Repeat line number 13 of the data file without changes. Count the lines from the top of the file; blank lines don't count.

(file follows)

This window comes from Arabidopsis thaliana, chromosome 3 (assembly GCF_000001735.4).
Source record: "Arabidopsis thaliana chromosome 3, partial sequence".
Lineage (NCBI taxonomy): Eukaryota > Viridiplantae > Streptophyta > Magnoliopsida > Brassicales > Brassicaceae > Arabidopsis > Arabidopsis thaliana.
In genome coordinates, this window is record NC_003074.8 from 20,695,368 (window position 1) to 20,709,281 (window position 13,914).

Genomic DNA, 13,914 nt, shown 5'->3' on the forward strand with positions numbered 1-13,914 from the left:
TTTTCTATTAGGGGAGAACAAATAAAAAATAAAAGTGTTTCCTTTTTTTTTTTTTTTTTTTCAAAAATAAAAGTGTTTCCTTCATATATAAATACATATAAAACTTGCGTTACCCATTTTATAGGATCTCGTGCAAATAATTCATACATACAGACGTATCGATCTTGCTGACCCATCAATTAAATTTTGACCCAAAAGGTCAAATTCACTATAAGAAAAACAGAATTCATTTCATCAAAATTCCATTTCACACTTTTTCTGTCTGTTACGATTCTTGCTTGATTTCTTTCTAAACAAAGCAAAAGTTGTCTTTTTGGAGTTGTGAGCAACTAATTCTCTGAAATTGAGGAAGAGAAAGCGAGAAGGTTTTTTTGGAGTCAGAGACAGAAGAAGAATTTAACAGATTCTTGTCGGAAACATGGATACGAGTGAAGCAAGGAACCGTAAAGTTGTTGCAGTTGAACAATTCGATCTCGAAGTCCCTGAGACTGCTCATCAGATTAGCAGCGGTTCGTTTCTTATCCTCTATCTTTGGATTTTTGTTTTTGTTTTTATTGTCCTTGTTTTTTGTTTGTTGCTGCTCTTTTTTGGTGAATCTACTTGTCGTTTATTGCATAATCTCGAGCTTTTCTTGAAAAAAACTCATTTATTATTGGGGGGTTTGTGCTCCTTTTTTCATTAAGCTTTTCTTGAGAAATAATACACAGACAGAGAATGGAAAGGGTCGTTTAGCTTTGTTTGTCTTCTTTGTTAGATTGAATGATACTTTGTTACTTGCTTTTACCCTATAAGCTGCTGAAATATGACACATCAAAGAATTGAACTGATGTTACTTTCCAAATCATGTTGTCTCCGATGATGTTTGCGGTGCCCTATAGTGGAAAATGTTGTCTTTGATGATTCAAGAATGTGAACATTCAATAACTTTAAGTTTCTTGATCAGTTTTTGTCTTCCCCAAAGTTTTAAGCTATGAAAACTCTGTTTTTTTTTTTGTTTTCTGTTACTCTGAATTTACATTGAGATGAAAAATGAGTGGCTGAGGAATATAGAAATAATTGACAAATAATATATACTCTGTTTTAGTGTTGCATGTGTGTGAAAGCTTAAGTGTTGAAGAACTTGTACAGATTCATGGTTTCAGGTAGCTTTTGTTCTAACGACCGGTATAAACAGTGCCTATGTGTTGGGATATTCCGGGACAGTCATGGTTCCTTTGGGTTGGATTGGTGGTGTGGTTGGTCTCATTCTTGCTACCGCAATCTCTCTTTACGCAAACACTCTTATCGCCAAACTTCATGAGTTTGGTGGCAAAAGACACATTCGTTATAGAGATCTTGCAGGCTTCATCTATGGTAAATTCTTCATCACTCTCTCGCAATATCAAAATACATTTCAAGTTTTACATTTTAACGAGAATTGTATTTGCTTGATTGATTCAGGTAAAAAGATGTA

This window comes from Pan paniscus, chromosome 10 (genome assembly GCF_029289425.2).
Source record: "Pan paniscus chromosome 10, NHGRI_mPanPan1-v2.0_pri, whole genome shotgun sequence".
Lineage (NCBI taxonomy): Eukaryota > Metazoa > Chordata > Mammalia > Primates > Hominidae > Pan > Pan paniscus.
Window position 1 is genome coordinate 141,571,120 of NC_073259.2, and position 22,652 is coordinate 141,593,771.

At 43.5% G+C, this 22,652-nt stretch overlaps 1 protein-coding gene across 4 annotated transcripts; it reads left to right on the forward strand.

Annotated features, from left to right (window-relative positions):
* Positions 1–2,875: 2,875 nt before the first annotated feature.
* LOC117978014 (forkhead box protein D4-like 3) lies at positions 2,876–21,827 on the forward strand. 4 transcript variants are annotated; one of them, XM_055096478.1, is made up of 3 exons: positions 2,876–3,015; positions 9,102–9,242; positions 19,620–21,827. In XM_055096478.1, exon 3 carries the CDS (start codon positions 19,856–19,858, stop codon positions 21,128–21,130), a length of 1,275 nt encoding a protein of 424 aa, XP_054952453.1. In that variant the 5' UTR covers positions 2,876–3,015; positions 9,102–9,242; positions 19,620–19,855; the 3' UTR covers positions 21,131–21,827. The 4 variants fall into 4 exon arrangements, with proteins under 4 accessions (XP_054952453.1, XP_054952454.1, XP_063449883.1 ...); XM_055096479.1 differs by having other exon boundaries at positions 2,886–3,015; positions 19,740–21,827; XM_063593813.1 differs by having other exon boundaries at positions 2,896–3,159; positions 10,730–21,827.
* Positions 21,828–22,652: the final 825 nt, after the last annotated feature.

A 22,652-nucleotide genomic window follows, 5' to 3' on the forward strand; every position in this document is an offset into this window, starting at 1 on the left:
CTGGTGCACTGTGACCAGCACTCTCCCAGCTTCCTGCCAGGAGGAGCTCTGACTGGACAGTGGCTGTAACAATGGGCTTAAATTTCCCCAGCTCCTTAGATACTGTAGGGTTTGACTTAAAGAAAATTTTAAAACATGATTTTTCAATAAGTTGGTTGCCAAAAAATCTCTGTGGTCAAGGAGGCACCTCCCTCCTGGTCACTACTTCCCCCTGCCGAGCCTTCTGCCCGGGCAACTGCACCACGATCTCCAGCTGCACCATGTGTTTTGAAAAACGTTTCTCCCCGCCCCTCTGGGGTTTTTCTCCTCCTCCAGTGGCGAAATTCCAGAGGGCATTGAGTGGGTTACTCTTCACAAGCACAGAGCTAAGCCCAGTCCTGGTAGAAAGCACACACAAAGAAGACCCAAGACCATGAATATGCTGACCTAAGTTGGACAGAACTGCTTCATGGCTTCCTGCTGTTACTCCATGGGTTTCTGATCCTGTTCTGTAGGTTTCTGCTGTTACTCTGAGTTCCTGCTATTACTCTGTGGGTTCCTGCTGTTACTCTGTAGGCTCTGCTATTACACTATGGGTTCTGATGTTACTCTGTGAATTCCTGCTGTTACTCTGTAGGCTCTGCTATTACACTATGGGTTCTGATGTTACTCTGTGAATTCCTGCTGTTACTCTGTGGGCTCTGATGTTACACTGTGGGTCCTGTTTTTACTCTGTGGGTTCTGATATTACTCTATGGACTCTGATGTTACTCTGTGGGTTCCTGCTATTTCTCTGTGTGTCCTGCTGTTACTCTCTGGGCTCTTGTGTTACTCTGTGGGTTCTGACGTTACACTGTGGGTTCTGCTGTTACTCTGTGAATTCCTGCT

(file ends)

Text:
* Positions 1–2,875: 2,875 nt before the first annotated feature.